Eric Davis: Bill seeks income tax to fund schools

The House Education Committee’s bill to eliminate approximately 80 percent of Vermont’s school districts by consolidating their number from 273 to about 50 has been the subject of considerable debate in recent weeks in the Statehouse, in the education community, and in the press.
The consolidation bill, which is now before the House Ways and Means Committee, faces an uncertain future in Montpelier. Another bill, which has already been passed by the House, may end up having far greater impact on the structure and financing of K-12 education in Vermont. H. 889, in addition to setting the statewide education property tax rate for 2014-2015, makes several significant changes in the education finance system.
First, the bill requires school budget articles presented to the voters to include the following wording: “It is estimated that this projected budget, if approved, will result in education spending of $____ per equalized pupil. This projected spending per equalized pupil is ___ percent higher/lower than spending for the current year.”
In many Vermont school districts, per-pupil spending is increasing faster than the overall budget, because enrollment is declining. By requiring this information to be presented to the voters, H. 889 would increase the burden on school boards seeking to maintain, or slightly increase, spending at a time when the number of students in dropping.
Second, H. 889 would phase out, over a three-year period beginning in 2018-19, the additional state grants that have been provided to small schools. These grants have gone to school districts with a total enrollment below 100 students. The Vermont Education Department’s web site indicates that nine districts in Addison County — Addison, Bridport, Cornwall, Leicester, Ripton, Salisbury, Shoreham, Weybridge and Whiting — qualify for the small school grants.
While the effect of these grants on the tax rate varies from district to district, eliminating the small school grants entirely could mean an increase in the tax rate of approximately 5 cents — or about $125 per year for a home assessed at $250,000 — in a district whose school board kept spending intact in spite of the elimination of this additional state aid. Small districts with high per-pupil spending would also find it more difficult to avoid tax penalties for excessive spending without the small school grant funds.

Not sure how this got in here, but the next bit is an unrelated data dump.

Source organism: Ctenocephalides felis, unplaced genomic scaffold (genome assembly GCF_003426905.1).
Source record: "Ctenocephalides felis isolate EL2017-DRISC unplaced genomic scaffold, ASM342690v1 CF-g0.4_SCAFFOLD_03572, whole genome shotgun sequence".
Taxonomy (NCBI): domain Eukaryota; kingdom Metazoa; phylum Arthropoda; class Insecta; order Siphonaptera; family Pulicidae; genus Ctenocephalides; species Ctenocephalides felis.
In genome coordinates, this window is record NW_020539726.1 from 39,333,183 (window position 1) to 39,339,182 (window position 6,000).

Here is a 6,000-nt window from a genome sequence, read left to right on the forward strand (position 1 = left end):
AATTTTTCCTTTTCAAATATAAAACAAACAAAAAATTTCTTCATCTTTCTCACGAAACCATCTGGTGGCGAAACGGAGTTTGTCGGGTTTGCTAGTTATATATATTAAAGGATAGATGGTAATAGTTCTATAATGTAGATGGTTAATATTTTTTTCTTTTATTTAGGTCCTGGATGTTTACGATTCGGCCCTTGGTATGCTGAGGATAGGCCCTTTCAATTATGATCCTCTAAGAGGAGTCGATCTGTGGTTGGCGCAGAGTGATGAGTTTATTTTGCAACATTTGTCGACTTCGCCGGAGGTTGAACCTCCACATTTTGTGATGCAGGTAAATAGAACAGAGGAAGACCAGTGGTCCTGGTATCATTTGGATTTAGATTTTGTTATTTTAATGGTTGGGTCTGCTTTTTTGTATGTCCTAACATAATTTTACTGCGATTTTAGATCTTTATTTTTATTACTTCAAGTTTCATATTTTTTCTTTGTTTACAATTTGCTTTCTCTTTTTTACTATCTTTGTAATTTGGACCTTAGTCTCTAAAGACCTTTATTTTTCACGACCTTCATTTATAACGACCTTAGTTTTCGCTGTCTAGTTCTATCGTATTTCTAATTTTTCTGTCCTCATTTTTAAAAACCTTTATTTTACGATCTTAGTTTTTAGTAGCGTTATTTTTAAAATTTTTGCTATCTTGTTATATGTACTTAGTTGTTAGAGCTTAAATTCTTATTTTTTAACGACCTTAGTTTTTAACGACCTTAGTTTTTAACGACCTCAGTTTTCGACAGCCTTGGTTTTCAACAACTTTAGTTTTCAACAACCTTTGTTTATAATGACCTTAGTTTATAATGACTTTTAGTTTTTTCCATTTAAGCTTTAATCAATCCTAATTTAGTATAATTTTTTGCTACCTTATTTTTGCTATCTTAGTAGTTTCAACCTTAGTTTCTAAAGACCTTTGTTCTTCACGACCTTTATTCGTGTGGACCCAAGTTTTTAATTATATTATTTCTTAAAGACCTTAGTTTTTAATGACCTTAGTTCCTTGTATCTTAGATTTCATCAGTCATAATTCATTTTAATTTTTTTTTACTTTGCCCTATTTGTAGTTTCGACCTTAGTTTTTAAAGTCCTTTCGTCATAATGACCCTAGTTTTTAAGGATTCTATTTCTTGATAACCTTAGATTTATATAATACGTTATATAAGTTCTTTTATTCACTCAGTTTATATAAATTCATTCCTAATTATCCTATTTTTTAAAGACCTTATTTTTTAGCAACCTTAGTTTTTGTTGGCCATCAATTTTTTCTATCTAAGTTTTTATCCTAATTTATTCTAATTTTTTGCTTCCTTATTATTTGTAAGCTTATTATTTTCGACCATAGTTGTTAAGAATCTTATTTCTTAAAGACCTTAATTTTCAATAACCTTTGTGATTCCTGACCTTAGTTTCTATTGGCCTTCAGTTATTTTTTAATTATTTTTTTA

Finally, H. 889 includes a provision that “By Jan. 1, 2017, the General Assembly shall transition to a tax system for financing education in Vermont that incorporates an education income tax.” While one Legislature cannot tie the hands of its successors, the intent of H.889 is to reduce substantially the share of education spending in Vermont that is funded by the property tax, to eliminate the income sensitivity component of the property tax entirely, and to institute an education income tax in place of most of the property tax.
The effects of this change will depend on the details of the education income tax. Lawmakers will have to be careful that home owning households with incomes below $90,000 — most of whom now benefit from the income sensitivity program — will not see their tax burdens increased by the introduction of an education income tax.
If H.889 makes its way through the Senate, and is signed by Gov. Shumlin, the 2015-16 Legislature would have two huge items on its agenda: substantially restructuring the way K-12 education is financed, and approving a financing package for the Shumlin Administration’s plan to begin Green Mountain Care — a single-payer health care system — in 2017. Whether the legislators to be elected this November can rise to these challenges remains to be seen.
Eric L. Davis is professor emeritus of political science at Middlebury College.

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